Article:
The Ravens surprised a sellout crowd at M&T Bank Stadium with a new menacing look, and it had nothing to do with sporting all-black uniforms for the first time in three years.
A bruising running game sprang up when the temperatures dropped. A terrorizing defense ambushed the reigning Super Bowl Most Valuable Player. And quarterback Joe Flacco unleashed his angry side, hurling expletives at officials.
All this sound and fury culminated in a 30-24 triumph over the New Orleans Saints and one of the biggest home wins of the John Harbaugh era.
It took until Week 15 for the Ravens to establish their smash-mouth identity, but they didn't smack just any team in the mouth. Ray Rice ran past -- and through -- the defending Super Bowl champions, producing a career-high 233 total yards and two touchdowns. The Ravens' blitzing defense crashed the pocket around Saints quarterback Drew Brees and slowed a team that had scored 30 points in five straight games.
No one in the Ravens locker room would classify this as "a statement win," but Rice summed up the significance of beating the sizzling Saints (10-4) eloquently.
"To beat them this late in the year when they were peaking, it just says something about our team," said Rice, who totaled 153 rushing yards and 80 receiving yards. "We've been making it pretty interesting, but one thing about our team is we've got a resilient group."
The Ravens (10-4) have the same record as the Pittsburgh Steelers (10-4), who lost to the New York Jets, but they're technically behind the Steelers in the AFC North. If the teams end the season tied atop the division, the Steelers would win the AFC North because of a better division record (the Ravens have one more loss in the division after falling at Cincinnati in Week 2).
In order for the Ravens to have a shot at the division title and a top seed in the AFC playoffs, they need the Steelers to lose at least once in the final two weeks (home against Carolina and at Cleveland). The Ravens wrap up the regular season at Cleveland and home against Cincinnati.
"We keep the pressure on Pittsburgh this way," Harbaugh said. "We're still trying to win the division. They have the edge because they beat us, but we're not conceding that just yet."
The Ravens certainly didn't back down at any point against the Saints, not with the way Rice was dominating the game. He broke a 20-yard run on fourth-and-one in the first quarter and responded with a big play every time New Orleans scored in the second half.
When Garrett Hartley's 47-yard field goal cut the Ravens' lead to 21-17 in the third quarter, the Ravens' first play was a swing pass to Rice, who broke six tackles for a 32-yard gain. The Ravens settled for a 33-yard field goal from Billy Cundiff after a wide-open Le'Ron McClain dropped a pass on second-and-goal.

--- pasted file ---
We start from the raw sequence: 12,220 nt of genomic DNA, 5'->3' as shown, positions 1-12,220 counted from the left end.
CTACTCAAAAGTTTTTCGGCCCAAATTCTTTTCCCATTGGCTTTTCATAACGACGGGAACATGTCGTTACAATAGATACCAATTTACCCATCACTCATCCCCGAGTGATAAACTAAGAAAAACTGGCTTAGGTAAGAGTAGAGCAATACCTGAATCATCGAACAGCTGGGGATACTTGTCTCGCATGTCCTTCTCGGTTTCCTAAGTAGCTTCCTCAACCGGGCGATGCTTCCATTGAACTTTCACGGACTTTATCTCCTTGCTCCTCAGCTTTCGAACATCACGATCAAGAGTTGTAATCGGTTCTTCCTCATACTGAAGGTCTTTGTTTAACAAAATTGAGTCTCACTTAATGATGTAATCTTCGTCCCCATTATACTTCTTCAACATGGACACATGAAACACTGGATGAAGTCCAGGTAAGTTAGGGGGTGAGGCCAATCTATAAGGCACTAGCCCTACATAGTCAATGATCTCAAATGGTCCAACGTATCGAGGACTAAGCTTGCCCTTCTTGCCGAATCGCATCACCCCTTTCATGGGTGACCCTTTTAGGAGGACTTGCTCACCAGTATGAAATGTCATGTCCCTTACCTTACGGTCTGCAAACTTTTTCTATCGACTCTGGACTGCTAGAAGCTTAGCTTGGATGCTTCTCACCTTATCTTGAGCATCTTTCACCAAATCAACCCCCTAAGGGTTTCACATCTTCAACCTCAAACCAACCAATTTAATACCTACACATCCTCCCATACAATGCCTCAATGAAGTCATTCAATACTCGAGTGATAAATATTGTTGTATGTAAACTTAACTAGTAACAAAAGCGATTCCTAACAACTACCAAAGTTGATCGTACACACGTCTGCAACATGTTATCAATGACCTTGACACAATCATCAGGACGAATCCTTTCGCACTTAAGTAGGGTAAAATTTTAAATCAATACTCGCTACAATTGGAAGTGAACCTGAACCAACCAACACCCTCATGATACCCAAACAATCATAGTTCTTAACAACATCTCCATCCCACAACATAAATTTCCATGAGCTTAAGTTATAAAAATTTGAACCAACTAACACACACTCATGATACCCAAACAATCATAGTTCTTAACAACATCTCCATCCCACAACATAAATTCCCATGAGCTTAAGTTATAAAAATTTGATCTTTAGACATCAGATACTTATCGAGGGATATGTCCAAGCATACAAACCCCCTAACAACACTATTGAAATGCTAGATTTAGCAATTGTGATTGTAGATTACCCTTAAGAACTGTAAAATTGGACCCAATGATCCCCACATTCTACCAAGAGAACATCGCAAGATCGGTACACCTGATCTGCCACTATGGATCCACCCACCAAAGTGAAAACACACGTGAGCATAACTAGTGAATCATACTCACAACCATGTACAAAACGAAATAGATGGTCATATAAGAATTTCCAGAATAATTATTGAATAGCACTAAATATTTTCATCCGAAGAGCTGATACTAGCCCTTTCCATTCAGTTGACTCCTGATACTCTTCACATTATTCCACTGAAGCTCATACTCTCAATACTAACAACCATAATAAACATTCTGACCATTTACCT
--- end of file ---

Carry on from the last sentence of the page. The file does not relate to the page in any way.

When the Saints tied the score at 24 in the fourth quarter on Lance Moore's stretched-out 15-yard touchdown -- which was upheld after a replay challenge -- the Ravens didn't panic in losing their ninth fourth-quarter lead of the season. Their first play was a 50-yard run by Rice, who ran behind a wall of blockers and wasn't touched until he was tackled deep in New Orleans territory. Roman Harper's late hit on Rice on that play set up another field goal by Cundiff.
"There was some doubt that we weren't going to be able to beat the defending champs because of last week's performance," said Rice, referring to the fact that the Ravens needed overtime to win at Houston after squandering a 21-point lead. "But this is a new week. We scored, they scored. We matched them hand-for-hand. We played chess with them today, and it just so happened we finished the game with a checkmate."
The Ravens' finishing move came from a defense that failed to close in the fourth quarter six days earlier.
With the Ravens ahead 27-24, the defense didn't let New Orleans get within a sniff of the end zone. On fourth down at the Saints' 17-yard line, defensive tackle Haloti Ngata tipped Brees' pass and defensive end Cory Redding pulled it in for the interception with 1:47 remaining.
Cundiff's 27-yard field goal closed out the Ravens' fourth win in five games.
"I think everybody on our defense was thinking that we couldn't let this one get away," Ngata said. "Throughout this year, we have always let teams finish us off. It just felt great that our defense could help out our offense like that."
Rice carried the Ravens' offense on a day when the wind chill dipped to 25 degrees. When the Ravens scored touchdowns on three straight drives in the first half, they ran the ball 16 times and threw six passes.
Rice scored on a 10-yard run and caught a 17-yard touchdown pass from Flacco in the back of the end zone. Rice, who had only one 100-yard rushing game this season, finished with his most rushing yards since gaining 154 at Cleveland in November 2009.
Game 14: Ravens send Saints packing, pick up confidence boost in 30-24 win
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